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Bebe's Kids

   

Feature length animated films focusing on black people and black culture are hard to come by. A quick Google search reveals that one can probably count the number of animated feature films centered around black characters on one hand (including Disney’s The Princess and the Frog and a few others), and few of these are written or directed by people of color. This disheartening reality makes Bébé's Kids (screening tonight on 35mm at 7:00 pm at Brooklyn’s Alamo Drafthouse) even more special. The film is the product of a high watermark in the 1990s when black aesthetics were finding wider audiences in popular visual media with shows like In Living Color and in films like House Party and the work of Spike Lee.

Bébé's Kids boasts a script by Reginald Hudlin based on the stand up of late comedian Robin Harris, who earlier played Kid’s cantankerous father in Hudlin’s film House Party. In the film’s opening, footage of the comedian’s stand up act—animation dancing around the image’s edge, as if the viewer is slowly being initiated into the animated world—sets the tone and rhythm for the humor to come.

Harris’ exhausted, mumbled, fed up delivery is the impetus for the entire project that is Bébé's Kids; his persona is half W.C. Fields and half Redd Foxx, a grumbling, irritable everyman who is trying his best to impress the woman he’s interested in by tolerating a trio of kids hell bent on destruction. The destruction Bébé's kids unleash however is targeted at something of symbolic importance—a Disneyland-like amusement park—a monument to American whiteness and the fantasies that enable its tendencies toward oppression.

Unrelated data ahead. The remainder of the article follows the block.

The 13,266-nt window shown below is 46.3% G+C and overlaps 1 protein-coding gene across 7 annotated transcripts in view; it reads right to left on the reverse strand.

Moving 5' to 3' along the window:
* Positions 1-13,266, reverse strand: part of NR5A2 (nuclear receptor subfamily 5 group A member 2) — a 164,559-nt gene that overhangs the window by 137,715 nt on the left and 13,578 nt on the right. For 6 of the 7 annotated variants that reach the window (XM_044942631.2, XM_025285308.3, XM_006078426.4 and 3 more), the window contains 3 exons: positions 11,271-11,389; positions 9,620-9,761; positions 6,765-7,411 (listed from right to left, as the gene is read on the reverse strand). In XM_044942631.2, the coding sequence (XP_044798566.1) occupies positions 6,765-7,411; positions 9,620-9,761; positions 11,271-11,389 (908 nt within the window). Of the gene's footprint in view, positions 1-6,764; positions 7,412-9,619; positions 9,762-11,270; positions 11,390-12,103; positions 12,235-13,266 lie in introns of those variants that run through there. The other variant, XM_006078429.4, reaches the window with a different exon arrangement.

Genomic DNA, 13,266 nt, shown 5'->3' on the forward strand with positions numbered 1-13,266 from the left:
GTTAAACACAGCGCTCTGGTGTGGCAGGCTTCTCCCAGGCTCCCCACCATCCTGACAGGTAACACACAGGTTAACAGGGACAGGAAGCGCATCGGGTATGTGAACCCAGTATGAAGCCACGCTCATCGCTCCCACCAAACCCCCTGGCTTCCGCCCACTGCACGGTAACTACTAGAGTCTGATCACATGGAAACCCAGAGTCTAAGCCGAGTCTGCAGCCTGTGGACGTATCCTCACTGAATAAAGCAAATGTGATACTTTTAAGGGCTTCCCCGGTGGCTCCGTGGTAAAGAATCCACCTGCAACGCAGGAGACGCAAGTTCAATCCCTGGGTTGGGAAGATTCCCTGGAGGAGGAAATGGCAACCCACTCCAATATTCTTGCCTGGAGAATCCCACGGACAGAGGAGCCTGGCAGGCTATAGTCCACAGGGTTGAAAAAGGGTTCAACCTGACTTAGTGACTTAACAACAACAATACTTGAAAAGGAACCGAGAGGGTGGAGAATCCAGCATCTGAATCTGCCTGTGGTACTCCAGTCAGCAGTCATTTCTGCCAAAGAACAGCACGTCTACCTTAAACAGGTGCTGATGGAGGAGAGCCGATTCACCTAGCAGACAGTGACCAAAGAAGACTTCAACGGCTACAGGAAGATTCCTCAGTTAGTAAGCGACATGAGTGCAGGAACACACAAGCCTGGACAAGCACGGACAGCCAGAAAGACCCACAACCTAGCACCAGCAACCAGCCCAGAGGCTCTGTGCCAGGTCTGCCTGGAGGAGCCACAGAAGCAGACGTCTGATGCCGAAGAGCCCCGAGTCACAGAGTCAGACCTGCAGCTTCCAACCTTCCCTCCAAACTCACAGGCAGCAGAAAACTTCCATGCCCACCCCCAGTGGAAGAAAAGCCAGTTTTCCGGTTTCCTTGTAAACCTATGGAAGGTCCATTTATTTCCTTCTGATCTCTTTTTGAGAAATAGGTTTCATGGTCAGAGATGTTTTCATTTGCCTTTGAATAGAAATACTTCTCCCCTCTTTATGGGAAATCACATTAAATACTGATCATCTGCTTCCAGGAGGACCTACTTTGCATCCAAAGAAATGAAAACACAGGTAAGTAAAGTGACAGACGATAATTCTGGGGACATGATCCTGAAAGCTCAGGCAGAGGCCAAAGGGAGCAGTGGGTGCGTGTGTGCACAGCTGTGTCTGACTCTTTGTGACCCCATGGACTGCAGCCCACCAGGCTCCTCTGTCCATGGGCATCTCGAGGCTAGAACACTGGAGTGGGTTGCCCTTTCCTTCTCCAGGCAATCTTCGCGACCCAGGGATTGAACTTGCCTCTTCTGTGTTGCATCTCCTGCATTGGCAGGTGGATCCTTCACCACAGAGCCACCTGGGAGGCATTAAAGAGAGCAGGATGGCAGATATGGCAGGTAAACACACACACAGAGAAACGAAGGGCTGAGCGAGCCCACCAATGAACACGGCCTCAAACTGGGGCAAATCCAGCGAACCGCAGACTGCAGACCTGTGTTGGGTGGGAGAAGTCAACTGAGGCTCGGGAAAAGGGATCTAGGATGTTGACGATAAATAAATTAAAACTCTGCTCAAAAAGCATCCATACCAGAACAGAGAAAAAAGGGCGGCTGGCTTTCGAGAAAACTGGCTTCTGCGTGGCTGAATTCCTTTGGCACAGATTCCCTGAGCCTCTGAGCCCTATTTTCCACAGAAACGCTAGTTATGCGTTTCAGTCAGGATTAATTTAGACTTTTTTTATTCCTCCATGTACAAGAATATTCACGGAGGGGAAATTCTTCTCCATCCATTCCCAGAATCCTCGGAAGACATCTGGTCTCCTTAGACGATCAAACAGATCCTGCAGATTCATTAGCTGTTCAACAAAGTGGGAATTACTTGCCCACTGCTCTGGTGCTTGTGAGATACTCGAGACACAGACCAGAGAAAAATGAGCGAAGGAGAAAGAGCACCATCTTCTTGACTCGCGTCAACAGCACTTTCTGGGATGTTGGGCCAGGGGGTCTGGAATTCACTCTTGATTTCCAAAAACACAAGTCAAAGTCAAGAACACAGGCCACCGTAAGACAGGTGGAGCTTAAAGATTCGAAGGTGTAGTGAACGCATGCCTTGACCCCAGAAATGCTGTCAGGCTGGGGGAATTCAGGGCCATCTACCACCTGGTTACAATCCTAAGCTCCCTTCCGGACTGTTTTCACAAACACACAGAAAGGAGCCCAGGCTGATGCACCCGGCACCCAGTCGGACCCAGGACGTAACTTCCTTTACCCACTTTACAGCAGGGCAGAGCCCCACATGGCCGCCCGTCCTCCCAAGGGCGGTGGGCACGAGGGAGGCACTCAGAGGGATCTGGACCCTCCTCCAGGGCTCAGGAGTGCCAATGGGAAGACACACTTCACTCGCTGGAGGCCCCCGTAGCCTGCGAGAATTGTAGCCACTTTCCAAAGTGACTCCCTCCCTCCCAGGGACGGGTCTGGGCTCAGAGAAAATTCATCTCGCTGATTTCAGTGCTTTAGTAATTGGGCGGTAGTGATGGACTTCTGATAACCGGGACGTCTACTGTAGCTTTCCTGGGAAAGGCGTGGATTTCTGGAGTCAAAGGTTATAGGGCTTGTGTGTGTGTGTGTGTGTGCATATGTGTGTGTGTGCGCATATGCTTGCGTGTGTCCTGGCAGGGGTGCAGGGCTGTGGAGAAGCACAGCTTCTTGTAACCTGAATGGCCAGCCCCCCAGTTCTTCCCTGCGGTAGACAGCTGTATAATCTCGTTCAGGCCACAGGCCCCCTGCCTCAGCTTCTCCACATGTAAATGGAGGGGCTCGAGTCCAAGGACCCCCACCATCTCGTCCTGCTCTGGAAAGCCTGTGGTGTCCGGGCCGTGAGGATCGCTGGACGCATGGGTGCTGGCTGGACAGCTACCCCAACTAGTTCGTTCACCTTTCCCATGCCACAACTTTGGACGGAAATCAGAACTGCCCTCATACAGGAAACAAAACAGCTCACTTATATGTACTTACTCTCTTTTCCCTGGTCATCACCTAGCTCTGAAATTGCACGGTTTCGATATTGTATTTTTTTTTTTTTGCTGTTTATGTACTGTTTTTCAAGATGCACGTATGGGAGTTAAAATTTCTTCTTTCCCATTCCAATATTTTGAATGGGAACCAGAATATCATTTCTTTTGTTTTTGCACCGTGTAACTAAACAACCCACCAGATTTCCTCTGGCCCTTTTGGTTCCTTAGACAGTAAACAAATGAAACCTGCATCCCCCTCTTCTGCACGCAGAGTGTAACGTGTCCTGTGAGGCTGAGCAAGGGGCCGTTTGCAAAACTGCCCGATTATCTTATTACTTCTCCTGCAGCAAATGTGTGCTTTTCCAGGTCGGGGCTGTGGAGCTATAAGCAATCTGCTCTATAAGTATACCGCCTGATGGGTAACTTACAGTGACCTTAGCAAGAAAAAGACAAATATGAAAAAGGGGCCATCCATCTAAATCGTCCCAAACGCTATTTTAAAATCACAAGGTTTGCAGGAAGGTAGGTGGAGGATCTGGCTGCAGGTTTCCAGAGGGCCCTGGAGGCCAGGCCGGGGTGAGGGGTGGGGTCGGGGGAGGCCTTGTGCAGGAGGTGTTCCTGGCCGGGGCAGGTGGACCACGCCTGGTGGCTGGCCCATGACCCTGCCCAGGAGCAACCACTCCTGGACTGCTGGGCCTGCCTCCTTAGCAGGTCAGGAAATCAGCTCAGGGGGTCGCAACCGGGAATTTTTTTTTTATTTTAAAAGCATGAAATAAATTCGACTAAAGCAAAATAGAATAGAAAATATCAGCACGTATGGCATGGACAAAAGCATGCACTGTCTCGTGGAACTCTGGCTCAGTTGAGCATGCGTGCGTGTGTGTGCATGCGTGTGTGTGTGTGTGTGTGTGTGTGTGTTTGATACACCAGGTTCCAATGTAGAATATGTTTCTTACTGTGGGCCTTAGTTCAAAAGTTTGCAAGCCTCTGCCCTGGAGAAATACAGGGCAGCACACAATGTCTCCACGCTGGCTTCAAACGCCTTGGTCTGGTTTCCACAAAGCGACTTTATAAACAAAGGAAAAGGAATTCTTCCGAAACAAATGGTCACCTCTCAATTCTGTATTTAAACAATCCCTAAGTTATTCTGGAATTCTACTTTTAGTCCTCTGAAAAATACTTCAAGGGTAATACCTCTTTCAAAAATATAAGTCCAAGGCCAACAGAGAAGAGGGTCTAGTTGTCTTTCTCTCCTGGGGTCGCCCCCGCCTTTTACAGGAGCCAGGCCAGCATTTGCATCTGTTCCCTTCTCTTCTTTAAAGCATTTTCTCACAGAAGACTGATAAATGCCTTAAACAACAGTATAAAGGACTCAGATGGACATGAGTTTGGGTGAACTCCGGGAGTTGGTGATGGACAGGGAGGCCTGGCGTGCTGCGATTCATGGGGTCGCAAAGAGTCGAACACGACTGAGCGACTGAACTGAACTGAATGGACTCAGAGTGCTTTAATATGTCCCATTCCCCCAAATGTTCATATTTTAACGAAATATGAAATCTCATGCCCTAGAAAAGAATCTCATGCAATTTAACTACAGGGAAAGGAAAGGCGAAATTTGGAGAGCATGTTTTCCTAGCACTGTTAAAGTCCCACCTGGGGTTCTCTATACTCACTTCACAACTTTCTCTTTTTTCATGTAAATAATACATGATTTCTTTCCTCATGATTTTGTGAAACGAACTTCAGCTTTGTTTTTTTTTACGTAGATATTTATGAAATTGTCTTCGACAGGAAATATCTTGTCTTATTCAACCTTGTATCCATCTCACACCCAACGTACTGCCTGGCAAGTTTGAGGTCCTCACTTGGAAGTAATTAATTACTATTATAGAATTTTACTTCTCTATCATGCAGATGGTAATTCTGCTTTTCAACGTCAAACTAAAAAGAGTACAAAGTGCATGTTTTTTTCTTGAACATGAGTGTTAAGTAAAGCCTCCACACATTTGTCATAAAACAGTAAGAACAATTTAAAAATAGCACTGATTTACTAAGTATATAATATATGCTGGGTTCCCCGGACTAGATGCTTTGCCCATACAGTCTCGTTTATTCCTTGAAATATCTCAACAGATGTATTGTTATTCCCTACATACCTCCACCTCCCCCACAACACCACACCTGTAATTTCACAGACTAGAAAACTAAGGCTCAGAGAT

In fact, Bébé's Kids is not the only film of the decade to depict blackness as the wrench in the works of a consumer fantasyland. Beverly Hills Cop III introduces black Detroit police officer, Axel Foley (Eddie Murphy), into the cheery, whitewashed harmony of Wonder World. By climbing into whimsical costumes and going behind the scenes into the bowels of the park, Foley manages to bring it all crashing down.

Bébé's Kids is funny and hip, and while the “kids” are crass and street smart, in the end they’re kids. From this comes some of the film’s most poignant and endearing moments, particularly when the crew breaks free from a stultifying ride, leading the other kids aboard on a mutiny to invade a toy shop. The kids scatter and each grabs their desired toy. LaShawn, the tough young girl of the mischievous trio, gleefully digs through a pile of Barbie-like dolls until she finds a black one. She hugs it to her and smiles with pure joy in a moment that is cute and heartbreaking.

Past Screenings